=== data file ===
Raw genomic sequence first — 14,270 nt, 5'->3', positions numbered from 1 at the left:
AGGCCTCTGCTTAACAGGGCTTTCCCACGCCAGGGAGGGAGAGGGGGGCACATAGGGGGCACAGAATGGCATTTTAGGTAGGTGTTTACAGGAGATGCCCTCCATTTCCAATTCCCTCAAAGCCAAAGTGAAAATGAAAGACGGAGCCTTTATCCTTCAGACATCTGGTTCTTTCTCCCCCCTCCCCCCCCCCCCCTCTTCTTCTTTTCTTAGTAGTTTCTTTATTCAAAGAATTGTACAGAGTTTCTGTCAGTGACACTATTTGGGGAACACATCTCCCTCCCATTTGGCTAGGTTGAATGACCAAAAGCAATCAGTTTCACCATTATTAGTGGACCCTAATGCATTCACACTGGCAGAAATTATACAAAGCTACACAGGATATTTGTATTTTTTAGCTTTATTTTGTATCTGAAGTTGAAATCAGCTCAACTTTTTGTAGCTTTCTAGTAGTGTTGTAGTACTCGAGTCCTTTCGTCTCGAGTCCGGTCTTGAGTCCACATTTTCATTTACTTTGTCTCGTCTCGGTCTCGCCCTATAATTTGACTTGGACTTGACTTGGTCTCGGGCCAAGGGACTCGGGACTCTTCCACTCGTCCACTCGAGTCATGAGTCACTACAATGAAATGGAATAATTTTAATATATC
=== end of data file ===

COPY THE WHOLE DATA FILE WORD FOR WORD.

Raw genomic sequence first — 14,270 nt, 5'->3', positions numbered from 1 at the left:
AGGCCTCTGCTTAACAGGGCTTTCCCACGCCAGGGAGGGAGAGGGGGGCACATAGGGGGCACAGAATGGCATTTTAGGTAGGTGTTTACAGGAGATGCCCTCCATTTCCAATTCCCTCAAAGCCAAAGTGAAAATGAAAGACGGAGCCTTTATCCTTCAGACATCTGGTTCTTTCTCCCCCCTCCCCCCCCCCCCCTCTTCTTCTTTTCTTAGTAGTTTCTTTATTCAAAGAATTGTACAGAGTTTCTGTCAGTGACACTATTTGGGGAACACATCTCCCTCCCATTTGGCTAGGTTGAATGACCAAAAGCAATCAGTTTCACCATTATTAGTGGACCCTAATGCATTCACACTGGCAGAAATTATACAAAGCTACACAGGATATTTGTATTTTTTAGCTTTATTTTGTATCTGAAGTTGAAATCAGCTCAACTTTTTGTAGCTTTCTAGTAGTGTTGTAGTACTCGAGTCCTTTCGTCTCGAGTCCGGTCTTGAGTCCACATTTTCATTTACTTTGTCTCGTCTCGGTCTCGCCCTATAATTTGACTTGGACTTGACTTGGTCTCGGGCCAAGGGACTCGGGACTCTTCCACTCGTCCACTCGAGTCATGAGTCACTACAATGAAATGGAATAATTTTAATATATC